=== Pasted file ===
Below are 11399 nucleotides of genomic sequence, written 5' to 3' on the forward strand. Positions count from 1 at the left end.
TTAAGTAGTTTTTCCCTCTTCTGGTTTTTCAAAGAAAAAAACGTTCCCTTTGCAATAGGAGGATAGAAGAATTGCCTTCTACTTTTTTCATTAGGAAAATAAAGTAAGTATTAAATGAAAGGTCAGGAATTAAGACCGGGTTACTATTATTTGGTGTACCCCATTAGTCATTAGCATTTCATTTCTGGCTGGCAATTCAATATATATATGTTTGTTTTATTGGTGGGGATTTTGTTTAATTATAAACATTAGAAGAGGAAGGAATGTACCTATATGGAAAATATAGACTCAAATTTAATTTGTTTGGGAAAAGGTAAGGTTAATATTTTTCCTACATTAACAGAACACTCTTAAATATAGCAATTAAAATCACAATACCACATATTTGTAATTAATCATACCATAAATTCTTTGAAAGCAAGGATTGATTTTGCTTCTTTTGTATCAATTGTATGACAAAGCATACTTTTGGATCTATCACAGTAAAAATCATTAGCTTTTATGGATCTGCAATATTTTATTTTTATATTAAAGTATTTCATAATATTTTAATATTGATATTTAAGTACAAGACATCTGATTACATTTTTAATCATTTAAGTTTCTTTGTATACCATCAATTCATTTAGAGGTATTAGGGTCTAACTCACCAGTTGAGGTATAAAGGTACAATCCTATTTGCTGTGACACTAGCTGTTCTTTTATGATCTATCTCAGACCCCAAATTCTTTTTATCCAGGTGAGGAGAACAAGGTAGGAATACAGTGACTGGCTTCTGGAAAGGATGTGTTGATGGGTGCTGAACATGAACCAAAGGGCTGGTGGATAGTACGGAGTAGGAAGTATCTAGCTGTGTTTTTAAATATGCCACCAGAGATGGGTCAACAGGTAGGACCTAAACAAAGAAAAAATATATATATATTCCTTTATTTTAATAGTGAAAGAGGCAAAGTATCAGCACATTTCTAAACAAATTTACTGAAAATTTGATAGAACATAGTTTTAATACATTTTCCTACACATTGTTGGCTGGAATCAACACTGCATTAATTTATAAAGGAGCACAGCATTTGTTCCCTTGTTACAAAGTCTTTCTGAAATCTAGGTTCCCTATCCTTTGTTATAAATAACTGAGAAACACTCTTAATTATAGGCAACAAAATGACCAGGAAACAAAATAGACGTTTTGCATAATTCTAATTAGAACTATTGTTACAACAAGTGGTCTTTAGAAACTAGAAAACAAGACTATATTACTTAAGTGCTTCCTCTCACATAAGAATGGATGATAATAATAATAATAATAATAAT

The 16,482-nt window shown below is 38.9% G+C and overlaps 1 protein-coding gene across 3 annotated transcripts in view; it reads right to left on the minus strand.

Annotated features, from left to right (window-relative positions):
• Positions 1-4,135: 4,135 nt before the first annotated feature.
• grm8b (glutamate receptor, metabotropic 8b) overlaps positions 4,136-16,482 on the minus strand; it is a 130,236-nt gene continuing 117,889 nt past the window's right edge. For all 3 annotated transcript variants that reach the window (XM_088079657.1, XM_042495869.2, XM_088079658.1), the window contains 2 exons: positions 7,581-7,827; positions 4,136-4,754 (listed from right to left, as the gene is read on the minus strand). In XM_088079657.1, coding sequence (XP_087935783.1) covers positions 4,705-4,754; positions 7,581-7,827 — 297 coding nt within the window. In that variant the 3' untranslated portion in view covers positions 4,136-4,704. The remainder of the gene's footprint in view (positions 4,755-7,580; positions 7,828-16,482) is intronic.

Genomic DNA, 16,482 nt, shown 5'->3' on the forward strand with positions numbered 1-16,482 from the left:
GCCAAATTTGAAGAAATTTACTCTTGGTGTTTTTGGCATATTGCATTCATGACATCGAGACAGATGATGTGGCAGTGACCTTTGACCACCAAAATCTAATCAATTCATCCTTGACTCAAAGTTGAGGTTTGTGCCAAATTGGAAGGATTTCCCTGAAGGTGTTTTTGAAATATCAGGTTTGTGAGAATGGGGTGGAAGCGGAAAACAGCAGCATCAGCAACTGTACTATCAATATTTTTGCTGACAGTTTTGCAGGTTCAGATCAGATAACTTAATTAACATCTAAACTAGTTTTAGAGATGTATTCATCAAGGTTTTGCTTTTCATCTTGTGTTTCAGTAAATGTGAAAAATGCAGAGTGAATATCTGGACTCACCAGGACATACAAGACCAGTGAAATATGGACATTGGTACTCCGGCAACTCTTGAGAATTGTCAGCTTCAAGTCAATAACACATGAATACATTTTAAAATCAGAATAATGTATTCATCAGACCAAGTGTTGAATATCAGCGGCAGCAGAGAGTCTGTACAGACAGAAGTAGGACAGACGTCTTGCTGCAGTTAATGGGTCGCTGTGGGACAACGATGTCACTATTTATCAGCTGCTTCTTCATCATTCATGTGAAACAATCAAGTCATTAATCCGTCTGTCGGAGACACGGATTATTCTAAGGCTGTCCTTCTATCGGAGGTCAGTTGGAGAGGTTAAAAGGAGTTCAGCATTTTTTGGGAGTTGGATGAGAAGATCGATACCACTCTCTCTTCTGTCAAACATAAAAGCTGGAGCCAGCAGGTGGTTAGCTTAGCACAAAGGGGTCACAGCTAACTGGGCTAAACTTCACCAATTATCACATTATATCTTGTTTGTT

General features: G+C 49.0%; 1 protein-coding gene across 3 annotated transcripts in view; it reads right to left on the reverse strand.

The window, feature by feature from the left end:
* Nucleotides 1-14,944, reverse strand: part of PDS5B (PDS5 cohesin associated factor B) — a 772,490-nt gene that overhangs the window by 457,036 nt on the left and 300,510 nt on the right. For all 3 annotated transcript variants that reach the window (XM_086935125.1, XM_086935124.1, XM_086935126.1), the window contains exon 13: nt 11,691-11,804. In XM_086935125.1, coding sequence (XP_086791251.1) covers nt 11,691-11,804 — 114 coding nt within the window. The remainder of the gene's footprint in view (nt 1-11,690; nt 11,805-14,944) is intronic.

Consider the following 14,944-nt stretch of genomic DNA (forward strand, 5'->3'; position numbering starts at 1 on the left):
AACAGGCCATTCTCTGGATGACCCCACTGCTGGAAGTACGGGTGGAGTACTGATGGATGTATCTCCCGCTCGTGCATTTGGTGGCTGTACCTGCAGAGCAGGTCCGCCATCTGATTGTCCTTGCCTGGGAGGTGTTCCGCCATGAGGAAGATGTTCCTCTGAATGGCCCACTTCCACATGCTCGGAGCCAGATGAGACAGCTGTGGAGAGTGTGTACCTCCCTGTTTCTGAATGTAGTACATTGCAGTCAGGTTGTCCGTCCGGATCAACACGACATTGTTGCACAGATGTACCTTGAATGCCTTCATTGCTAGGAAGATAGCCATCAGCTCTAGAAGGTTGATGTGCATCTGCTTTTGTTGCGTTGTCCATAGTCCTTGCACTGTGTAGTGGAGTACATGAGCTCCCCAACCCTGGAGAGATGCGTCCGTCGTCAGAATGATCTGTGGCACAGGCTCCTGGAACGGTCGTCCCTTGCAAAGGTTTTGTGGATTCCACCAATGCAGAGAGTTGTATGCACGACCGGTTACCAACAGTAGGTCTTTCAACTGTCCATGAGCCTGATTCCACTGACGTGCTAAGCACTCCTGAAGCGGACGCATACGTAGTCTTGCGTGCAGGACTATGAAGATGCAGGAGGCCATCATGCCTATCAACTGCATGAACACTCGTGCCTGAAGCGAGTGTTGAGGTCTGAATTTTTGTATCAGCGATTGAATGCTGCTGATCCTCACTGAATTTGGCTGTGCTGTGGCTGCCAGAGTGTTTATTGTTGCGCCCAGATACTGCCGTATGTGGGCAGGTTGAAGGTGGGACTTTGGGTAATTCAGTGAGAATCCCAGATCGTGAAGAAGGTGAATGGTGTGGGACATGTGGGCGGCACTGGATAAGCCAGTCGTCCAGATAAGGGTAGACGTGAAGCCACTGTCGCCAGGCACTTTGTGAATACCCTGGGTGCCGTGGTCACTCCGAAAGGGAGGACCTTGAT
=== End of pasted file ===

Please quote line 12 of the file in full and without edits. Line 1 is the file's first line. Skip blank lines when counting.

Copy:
Consider the following 14,944-nt stretch of genomic DNA (forward strand, 5'->3'; position numbering starts at 1 on the left):